Why we need Bhikkhunis as dhamma teachers
by Sanitsuda Ekachai, The Bangkok Post, Sept 8, 2010
Bangkok, Thailand -- Why should we meditate? There are tons of books out there explaining how meditation can help us cultivate equanimity so we can face external storms without losing our inner balance.
<< Bhikkunies from the Aranya Bodhi Hermitage in Vassa
In Buddhism, meditation - more specifically insight meditation - is the only way to realise Nature's Law of Impermanence, so we can learn to let go of our sense of self which spurs all sorts of selfish acts and makes us blind to others' suffering.
I am indebted and ever grateful to many inspiring dharma books and sermons by monk teachers' with clarity of thought in the realm of rationality and fatherly compassion.
Yet, I felt something was missing, although I never could quite put my finger on it.
I never seriously thought about it either since the monks' takes on dhamma are enough to convince me that we can never call ourselves Buddhists if we do not meditate on the transience of life.
When I listened to Dhammananda Bhikkhuni's talk on the journey of her spiritual life recently, I came to realise what I felt was missing.
I have also become more convinced of the need for bhikkhuni as dhamma teachers.
Ven Dhammananda is Thailand's first Theravada female monk. Ordained in Sri Lanka in 2001, she was nearly crushed by the Thai clergy which fiercely opposes female ordination.
Many Thai women are now following her path. It is estimated that there are now about 50 Sri Lankan-ordained bhikkhuni and samaneri in Thailand right now. And the number is growing.
Chosen to deliver this year's Komol Kheemthong Speech in honour of social pioneers, Ven Dhammananda did not talk about gender equality or women's rights - the main arguments for female ordination.
Instead, she touched powerfully on one of the taboos in Thai culture - problematic child-parent relationships.
"This is a source of suffering for many people. And one cannot grow spiritually as well as one could if these problematic knots remain undone," she explained.
With great courage and compassion, she shared with the audience her own deep emotional wounds, the roots of her insecurity, and how feminism and spiritual practices have helped her reconcile with herself - and her mother.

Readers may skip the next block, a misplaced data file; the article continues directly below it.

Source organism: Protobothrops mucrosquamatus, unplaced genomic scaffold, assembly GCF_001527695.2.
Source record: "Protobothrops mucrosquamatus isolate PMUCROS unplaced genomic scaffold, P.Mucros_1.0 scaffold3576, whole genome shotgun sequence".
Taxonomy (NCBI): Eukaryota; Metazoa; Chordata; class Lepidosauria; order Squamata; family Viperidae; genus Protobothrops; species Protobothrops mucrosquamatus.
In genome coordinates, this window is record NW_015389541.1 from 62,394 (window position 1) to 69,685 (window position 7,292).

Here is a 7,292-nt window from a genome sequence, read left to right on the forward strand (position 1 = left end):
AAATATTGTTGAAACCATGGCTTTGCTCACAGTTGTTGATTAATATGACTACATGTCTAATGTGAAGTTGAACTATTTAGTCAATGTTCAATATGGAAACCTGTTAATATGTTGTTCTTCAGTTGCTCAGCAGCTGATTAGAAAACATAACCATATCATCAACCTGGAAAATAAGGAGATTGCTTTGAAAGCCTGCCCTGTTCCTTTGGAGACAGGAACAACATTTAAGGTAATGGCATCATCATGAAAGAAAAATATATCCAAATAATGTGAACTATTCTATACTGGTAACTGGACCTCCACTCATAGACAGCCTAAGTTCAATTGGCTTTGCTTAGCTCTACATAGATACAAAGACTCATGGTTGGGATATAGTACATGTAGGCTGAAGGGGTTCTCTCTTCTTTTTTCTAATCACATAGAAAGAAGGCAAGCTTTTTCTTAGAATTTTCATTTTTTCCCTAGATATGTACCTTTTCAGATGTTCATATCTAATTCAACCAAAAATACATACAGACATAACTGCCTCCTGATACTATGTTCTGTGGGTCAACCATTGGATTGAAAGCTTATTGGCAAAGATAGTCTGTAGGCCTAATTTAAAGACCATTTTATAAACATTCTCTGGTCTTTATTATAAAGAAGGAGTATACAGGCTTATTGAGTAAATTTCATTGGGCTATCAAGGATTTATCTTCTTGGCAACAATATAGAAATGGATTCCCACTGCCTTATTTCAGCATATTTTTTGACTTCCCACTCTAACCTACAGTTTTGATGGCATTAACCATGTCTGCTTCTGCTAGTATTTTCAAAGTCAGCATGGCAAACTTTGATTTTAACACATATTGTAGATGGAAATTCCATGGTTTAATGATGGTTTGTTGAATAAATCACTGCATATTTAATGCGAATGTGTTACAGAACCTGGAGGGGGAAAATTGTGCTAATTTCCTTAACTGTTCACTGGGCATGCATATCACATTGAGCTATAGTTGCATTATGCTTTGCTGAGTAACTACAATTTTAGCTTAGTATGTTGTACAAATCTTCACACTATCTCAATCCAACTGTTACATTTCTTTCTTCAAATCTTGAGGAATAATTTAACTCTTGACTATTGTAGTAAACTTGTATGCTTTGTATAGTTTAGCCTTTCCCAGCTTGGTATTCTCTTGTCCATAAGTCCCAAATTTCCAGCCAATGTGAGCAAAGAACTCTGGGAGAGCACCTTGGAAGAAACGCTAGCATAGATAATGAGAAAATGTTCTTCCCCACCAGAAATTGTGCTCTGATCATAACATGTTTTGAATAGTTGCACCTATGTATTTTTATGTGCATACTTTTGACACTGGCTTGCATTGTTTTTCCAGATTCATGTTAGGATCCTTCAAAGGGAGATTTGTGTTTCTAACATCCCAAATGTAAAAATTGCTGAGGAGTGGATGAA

Her mother was the late Bhikkhuni Voramai Kabilsingh, Thailand's first female monk in the Mahayana tradition.
It was not easy growing up with a very strong mother whose strengths made her feel weak and inadequate.
Back when she was a scholar of Buddhism, she said she never told her colleagues that her mother was a bhikkhuni.
When her mother became old and ailing, she was also torn - even angry - when people asked her when she would ordain to "inherit" her mother's temple, despite her own spiritual inclination.
After many women's conferences, she came to realise that such troubled mother-daughter relations were not exclusive. The healing process was painful. But through an honest acceptance of the root problem and spiritual practices, "eventually, I could love my mother. I was 40, then."
Like trees, she said, we need strong roots to grow securely. Likewise, we need to examine our roots, confront our emotional trauma and heal them back to health for our own spiritual growth.
I have yet to find monks who dare bare their souls, their pains and use themselves as a tool to teach dhamma the way Ven Dhammananda did.
Not that men do not have the same problems with their parents. They just do not talk about it. As figures of authority, monks also do not think it proper to share their personal stories.
A women's psyche is different. We talk. We share. We cry and we heal together. A women's spiritual journey is not all about rationality and total submission to rigid discipline.
It is also about caring and accepting ours and others' emotions as natural, as subjects to meditate upon, not weaknesses to be despised and dismissed.
How many monks understand this? That is why we need bhikkhuni as dhamma teachers for one half of humanity.